Antolin Garcia-Torres has been found guilty in the murder of missing California cheerleader Sierra LaMar and is now facing the death penalty, even as the teenager’s body has never been recovered.
The 26-year-old was convicted on Tuesday of four felony counts — including first-degree murder and kidnapping — in Santa Clara County, California, a court spokesman confirms to PEOPLE.
“We’ve been praying for the chapter to have this type of ending — justice,” LaMar’s mother, Marlene LaMar, told reporters afterward, according to the San Francisco Chronicle. “We’re grateful for the jury for coming to the right decision.”
She added, “It gives us peace as a family, knowing that this won’t happen to another child and that you can’t get away with something like this.”
Garcia-Torres was arrested two months after Sierra, 15, disappeared on the way to her bus stop in March 2012.
The teen’s cell phone was discovered in a field near her home, and her purse, school books and clothing had been dumped in a shed near another field, according to the Chronicle.
DNA on the jeans lead investigators to Garcia-Torres, who — according to the Chronicle — lived just seven miles from Sierra, though he told authorities they never met.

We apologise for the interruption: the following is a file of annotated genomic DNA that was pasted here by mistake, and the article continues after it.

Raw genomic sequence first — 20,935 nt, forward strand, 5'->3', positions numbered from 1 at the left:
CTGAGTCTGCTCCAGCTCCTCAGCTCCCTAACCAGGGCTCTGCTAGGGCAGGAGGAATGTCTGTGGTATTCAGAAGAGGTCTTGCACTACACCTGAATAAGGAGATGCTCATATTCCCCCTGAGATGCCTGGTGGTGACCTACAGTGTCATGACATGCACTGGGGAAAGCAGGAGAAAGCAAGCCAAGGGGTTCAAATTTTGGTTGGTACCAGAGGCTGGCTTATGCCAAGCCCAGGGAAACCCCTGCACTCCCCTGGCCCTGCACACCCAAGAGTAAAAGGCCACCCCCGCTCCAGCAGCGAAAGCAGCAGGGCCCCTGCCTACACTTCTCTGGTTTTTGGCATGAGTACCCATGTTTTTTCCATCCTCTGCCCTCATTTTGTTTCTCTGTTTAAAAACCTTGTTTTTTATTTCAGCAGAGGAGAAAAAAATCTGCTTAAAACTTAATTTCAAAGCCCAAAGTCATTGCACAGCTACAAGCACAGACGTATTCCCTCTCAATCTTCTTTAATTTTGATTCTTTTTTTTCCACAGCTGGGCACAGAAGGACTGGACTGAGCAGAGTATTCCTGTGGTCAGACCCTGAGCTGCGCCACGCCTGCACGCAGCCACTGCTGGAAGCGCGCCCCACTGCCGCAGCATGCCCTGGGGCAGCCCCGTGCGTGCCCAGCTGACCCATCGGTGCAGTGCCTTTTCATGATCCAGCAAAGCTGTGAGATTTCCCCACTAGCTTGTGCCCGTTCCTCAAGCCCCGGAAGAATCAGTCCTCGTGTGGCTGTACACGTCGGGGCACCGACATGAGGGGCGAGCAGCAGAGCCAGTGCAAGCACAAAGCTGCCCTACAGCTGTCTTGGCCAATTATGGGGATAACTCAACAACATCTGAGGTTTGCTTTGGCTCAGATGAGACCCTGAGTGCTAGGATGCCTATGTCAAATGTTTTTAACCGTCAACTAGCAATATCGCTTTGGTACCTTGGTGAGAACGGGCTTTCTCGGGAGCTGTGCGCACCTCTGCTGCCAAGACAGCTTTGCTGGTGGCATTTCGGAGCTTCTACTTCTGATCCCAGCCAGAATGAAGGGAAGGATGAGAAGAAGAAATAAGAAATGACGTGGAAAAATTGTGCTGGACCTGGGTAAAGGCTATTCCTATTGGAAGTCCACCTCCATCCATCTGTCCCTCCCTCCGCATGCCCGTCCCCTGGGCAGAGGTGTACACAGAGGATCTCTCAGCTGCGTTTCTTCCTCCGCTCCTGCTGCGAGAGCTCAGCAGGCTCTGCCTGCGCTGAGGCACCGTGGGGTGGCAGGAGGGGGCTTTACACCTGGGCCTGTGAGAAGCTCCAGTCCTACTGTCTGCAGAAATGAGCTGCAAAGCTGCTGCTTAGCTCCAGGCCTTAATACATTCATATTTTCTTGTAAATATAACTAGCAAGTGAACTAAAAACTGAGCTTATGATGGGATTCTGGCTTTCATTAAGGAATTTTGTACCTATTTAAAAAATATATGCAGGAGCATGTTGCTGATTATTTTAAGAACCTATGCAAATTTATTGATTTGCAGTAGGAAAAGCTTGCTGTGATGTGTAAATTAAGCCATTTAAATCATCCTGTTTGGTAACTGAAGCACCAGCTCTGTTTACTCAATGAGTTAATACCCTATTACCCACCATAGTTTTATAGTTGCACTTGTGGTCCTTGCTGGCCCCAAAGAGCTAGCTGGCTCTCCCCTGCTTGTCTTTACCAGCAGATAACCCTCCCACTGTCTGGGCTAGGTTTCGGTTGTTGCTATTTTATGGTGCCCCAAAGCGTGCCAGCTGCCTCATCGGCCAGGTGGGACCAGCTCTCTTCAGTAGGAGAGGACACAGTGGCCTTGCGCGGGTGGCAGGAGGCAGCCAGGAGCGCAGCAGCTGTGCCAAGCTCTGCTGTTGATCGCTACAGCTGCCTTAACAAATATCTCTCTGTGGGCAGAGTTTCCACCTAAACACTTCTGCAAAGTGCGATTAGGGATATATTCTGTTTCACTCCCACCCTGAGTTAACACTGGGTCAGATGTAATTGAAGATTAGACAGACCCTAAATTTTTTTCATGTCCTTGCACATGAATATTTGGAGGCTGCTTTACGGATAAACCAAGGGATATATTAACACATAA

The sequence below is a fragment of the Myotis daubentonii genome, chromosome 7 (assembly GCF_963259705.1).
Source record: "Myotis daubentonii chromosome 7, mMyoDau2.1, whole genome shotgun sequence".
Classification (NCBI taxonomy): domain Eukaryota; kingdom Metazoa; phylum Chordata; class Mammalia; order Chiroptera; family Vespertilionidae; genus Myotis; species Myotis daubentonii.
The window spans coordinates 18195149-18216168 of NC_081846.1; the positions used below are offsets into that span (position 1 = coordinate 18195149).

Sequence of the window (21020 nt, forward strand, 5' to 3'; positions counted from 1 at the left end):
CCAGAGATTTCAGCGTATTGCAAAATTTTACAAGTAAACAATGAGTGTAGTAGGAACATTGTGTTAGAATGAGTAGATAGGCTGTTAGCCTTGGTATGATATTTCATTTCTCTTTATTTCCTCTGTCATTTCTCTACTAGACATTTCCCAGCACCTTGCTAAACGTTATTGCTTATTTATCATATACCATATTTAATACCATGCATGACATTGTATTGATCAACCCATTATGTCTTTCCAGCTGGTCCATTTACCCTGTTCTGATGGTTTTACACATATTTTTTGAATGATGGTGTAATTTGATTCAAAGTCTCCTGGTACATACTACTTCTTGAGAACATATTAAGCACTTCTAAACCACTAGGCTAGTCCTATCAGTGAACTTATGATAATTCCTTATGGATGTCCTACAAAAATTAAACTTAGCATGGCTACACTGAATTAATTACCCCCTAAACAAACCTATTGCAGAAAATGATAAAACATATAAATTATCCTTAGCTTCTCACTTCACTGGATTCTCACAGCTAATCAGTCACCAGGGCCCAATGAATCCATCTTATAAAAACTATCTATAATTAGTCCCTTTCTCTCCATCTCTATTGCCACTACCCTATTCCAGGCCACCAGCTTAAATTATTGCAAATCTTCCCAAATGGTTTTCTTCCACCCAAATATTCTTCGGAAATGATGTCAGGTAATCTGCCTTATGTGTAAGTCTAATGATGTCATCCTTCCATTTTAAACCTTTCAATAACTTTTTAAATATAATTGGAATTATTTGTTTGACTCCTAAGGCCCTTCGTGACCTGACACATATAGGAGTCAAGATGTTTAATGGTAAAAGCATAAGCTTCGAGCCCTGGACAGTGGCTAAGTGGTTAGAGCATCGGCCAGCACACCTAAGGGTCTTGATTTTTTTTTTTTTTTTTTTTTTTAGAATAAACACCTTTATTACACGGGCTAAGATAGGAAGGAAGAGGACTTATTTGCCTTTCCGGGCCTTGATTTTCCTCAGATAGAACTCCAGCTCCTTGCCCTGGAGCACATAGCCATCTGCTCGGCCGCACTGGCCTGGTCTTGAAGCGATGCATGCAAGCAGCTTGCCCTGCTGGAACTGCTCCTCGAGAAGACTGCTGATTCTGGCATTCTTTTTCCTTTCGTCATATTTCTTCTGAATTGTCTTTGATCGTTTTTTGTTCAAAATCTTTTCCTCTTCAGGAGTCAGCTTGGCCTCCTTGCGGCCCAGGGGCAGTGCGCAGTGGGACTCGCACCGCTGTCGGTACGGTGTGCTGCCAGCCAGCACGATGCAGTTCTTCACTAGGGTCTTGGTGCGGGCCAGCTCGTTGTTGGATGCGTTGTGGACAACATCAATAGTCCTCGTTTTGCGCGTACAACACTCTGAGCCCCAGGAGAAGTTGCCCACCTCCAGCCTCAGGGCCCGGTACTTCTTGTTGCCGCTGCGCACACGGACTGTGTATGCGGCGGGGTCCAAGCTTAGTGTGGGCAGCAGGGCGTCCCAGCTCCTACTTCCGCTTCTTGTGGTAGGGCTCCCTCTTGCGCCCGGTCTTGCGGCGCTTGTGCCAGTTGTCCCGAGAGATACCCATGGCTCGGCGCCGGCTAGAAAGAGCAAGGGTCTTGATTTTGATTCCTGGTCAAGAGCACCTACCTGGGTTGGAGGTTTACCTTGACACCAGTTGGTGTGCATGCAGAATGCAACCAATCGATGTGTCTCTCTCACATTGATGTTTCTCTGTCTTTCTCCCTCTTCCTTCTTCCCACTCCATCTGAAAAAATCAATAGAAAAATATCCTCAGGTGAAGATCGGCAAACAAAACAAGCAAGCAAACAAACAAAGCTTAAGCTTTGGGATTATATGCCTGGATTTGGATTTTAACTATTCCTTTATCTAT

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In addition, authorities found traces of Sierra’s DNA in Garcia-Torres’ car and a strand of her hair on a rope found in the vehicle’s trunk, reported the Mercury News.
Security video also captured Garcia-Torres leaving the trailer park where he lived on the morning of Sierra’s disappearance. He wasn’t accounted for again until six hours later, the Chronicle reported. Garcia-Torres claimed he was on a solo fishing trip during that time.
Garcia-Torres’ attorney, Alfonso Lopez, argued during the trial that DNA evidence was mishandled, and he suggested that Sierra’s still-missing body hinted that she was merely a runaway and not dead.
He declined to comment to reporters after the verdict.
In addition to Sierra’s murder, Garcia-Torres was found guilty of three separate attempted kidnappings of women in grocery store parking lots in 2009.
Sentencing in the case begins May 16.